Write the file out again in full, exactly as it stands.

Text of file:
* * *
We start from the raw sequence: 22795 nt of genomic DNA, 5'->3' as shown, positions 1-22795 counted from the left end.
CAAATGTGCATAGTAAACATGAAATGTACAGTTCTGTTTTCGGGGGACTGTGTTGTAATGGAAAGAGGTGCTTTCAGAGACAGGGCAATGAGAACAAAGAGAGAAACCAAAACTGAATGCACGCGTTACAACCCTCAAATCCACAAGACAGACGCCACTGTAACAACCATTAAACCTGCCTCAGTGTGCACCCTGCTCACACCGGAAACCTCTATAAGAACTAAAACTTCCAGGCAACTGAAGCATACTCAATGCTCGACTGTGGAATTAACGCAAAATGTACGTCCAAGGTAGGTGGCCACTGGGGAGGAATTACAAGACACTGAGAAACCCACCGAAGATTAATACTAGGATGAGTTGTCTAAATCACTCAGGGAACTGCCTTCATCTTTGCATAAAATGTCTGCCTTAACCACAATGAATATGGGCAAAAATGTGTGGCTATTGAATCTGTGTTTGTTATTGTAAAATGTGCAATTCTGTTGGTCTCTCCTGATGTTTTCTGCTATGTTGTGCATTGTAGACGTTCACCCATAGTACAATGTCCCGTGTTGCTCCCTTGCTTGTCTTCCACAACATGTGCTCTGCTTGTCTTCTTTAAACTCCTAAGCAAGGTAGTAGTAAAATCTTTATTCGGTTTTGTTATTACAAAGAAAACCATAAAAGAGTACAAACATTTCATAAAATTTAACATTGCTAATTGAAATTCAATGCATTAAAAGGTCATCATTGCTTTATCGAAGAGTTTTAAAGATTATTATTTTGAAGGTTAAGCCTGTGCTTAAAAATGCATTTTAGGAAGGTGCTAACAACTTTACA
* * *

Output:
We start from the raw sequence: 22795 nt of genomic DNA, 5'->3' as shown, positions 1-22795 counted from the left end.
CAAATGTGCATAGTAAACATGAAATGTACAGTTCTGTTTTCGGGGGACTGTGTTGTAATGGAAAGAGGTGCTTTCAGAGACAGGGCAATGAGAACAAAGAGAGAAACCAAAACTGAATGCACGCGTTACAACCCTCAAATCCACAAGACAGACGCCACTGTAACAACCATTAAACCTGCCTCAGTGTGCACCCTGCTCACACCGGAAACCTCTATAAGAACTAAAACTTCCAGGCAACTGAAGCATACTCAATGCTCGACTGTGGAATTAACGCAAAATGTACGTCCAAGGTAGGTGGCCACTGGGGAGGAATTACAAGACACTGAGAAACCCACCGAAGATTAATACTAGGATGAGTTGTCTAAATCACTCAGGGAACTGCCTTCATCTTTGCATAAAATGTCTGCCTTAACCACAATGAATATGGGCAAAAATGTGTGGCTATTGAATCTGTGTTTGTTATTGTAAAATGTGCAATTCTGTTGGTCTCTCCTGATGTTTTCTGCTATGTTGTGCATTGTAGACGTTCACCCATAGTACAATGTCCCGTGTTGCTCCCTTGCTTGTCTTCCACAACATGTGCTCTGCTTGTCTTCTTTAAACTCCTAAGCAAGGTAGTAGTAAAATCTTTATTCGGTTTTGTTATTACAAAGAAAACCATAAAAGAGTACAAACATTTCATAAAATTTAACATTGCTAATTGAAATTCAATGCATTAAAAGGTCATCATTGCTTTATCGAAGAGTTTTAAAGATTATTATTTTGAAGGTTAAGCCTGTGCTTAAAAATGCATTTTAGGAAGGTGCTAACAACTTTACA